Business

KPS outlines plans for comeback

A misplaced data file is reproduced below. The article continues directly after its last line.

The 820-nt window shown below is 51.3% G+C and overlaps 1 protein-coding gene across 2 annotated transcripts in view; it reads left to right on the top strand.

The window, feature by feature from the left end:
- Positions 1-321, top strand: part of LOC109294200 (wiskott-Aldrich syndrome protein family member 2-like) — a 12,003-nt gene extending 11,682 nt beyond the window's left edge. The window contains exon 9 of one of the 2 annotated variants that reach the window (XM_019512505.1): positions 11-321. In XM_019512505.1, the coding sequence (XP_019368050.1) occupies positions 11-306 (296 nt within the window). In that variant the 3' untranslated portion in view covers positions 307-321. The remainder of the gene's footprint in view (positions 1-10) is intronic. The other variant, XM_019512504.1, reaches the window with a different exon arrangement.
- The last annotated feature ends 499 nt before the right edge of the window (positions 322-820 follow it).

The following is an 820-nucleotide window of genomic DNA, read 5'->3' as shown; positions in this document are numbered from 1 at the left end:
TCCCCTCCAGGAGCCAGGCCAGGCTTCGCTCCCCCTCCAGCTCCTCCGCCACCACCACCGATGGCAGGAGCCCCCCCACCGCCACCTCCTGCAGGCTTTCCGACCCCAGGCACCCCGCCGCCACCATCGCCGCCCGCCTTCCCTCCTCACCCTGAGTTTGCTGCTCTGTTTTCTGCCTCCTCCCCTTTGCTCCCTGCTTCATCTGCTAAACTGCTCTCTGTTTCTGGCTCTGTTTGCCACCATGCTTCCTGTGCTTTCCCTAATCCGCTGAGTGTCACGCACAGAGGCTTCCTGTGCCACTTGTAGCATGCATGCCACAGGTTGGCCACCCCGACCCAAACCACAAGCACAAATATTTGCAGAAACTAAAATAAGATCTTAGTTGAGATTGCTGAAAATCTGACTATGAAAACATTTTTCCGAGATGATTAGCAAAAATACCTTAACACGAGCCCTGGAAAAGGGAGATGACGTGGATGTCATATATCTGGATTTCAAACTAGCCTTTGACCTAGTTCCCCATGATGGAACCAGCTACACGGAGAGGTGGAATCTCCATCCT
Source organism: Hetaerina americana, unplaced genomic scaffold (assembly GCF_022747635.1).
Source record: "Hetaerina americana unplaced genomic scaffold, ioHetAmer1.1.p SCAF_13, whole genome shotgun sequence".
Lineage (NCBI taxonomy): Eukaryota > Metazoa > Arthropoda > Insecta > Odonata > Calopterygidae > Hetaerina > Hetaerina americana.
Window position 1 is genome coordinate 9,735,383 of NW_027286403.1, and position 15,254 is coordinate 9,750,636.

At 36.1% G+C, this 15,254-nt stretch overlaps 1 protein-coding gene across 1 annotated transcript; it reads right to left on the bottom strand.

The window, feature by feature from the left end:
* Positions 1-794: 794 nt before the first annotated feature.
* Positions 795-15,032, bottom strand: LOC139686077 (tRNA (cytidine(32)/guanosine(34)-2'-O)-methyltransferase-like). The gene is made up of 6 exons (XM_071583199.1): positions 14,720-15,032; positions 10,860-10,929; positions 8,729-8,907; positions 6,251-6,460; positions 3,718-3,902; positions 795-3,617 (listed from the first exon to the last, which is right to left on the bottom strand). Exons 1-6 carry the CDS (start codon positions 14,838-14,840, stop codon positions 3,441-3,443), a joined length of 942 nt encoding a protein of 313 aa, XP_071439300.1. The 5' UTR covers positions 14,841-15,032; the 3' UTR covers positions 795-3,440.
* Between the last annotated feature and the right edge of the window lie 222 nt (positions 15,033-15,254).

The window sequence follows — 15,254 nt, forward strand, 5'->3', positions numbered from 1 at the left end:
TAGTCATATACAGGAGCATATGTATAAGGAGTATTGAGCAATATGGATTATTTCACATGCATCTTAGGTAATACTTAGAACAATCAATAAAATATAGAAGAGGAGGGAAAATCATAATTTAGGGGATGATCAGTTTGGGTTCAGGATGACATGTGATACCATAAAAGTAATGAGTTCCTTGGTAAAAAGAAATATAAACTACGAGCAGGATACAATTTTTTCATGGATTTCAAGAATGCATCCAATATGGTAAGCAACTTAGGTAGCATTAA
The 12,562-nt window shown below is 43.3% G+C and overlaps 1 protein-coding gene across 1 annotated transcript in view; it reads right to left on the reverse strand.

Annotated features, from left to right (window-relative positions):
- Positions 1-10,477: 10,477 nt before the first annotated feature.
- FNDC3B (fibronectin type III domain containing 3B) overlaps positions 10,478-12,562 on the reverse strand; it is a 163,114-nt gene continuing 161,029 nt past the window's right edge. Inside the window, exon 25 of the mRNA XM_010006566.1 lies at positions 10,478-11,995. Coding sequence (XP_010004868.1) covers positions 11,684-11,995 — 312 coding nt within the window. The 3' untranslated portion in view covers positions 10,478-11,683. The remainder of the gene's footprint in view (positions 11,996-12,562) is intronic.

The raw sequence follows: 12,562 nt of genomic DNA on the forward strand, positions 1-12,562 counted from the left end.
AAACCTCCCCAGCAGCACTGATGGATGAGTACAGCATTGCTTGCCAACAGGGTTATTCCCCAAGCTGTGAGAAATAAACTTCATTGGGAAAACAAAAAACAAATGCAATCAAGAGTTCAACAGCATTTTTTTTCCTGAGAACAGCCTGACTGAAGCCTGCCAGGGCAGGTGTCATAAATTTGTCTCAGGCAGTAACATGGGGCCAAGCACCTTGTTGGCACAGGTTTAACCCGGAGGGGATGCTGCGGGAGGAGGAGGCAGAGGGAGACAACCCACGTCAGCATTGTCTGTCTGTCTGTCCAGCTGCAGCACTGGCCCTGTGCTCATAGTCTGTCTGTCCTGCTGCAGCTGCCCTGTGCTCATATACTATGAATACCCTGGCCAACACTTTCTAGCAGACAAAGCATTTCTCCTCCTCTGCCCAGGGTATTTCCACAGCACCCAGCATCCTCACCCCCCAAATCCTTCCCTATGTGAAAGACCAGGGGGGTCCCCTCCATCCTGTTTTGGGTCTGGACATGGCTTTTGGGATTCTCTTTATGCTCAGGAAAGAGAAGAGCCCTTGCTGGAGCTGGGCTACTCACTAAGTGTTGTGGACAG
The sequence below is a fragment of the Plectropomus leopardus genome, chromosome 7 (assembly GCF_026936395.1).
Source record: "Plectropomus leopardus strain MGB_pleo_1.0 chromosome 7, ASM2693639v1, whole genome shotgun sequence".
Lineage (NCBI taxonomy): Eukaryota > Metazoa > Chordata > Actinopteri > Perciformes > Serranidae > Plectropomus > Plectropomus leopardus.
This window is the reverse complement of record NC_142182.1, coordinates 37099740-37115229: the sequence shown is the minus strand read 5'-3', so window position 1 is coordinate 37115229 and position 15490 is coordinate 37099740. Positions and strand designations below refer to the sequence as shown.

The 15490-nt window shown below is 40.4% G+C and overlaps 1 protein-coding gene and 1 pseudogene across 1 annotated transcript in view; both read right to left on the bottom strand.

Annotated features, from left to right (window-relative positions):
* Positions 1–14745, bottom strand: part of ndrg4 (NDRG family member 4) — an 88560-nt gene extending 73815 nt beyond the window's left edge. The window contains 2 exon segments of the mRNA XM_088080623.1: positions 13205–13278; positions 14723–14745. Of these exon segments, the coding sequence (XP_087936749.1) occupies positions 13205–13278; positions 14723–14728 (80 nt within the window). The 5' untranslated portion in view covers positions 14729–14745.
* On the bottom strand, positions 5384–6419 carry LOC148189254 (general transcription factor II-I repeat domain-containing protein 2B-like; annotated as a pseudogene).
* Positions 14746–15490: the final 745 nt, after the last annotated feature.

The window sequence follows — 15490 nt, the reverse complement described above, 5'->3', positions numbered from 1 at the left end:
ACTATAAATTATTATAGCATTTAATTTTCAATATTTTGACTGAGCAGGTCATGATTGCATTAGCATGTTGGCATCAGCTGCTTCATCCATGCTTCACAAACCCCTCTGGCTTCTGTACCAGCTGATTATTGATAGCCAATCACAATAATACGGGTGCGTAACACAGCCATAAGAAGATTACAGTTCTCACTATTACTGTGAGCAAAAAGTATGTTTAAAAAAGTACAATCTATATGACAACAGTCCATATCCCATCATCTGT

"Kitsap Physicians Service is on its way to recovery despite a shaky insurance climate and company woes, according to KPS president Elizabeth Gilje.We are working to stabilize the company, Gilje said. We offer one of the most stable insurance plans out there.In a Sept. 21 presentation to the Bremerton Chamber of Commerce, Gilje outlined why KPS fell into receivership in August 1999 and what the troubled health care provider is doing to get back on its feet.The state Office of the Insurance Commissioner took over financial control of KPS after learning that the local insurance provider had drained its reserves and was in danger of going under.Gilje said KPS's woes are a result of a troubled and ever-changing insurance climate. She said financial instability, managed care and government regulations all have contributed to not only KPS's problems, but to insurance problems all over the nation.Gilje explained insurance company profits normally occur in three-year cycles: profits typically are up for three years, then down for three years. But she said insurance companies currently are in the midst of a five-year slump, which is causing many to sell, merge and shut down. Big companies like Blue Cross are gaining a larger share of the insurance market as they acquire smaller insurers. If some mergers currently under consideration go through, KPS could end up one of the few smaller health care companies in the state.Gilje said managed care also has taken its toll on insurance companies in the past 10 years. She said managed care has taken money away from companies and forced doctors to do more with less. Gilje, who worked for managed health care organizations such as Kaiser Permanente before coming to KPS, said managed care has strapped the insurance industry in the country and caused patients to lose health coverage.I believed in managed care, Gilje said. But as I have looked at the numbers, I have realized it's not the best thing for patients.Regulations also have caused costs to rise at the expense of insurance companies, Gilje said. Prompt payment requirements and patients' bills of rights, although good for consumers, are complex and expensive for insurance companies.This is the environment they are tyring to survive in, Gilje said. Gilje said the company will offer more competitive prices in an attempt to increase its subscriber enrollment 10 percent by next year. She also said the company will strive to communicate with the public and continue to meet and exceed all government regulations. Although the insurance climate is rough, Gilje said KPS will outlast its troubles and will not fall prey to bigger companies and competition.We're not going to do that, Gilje said. I plan to have this company out there long after I'm gone. "

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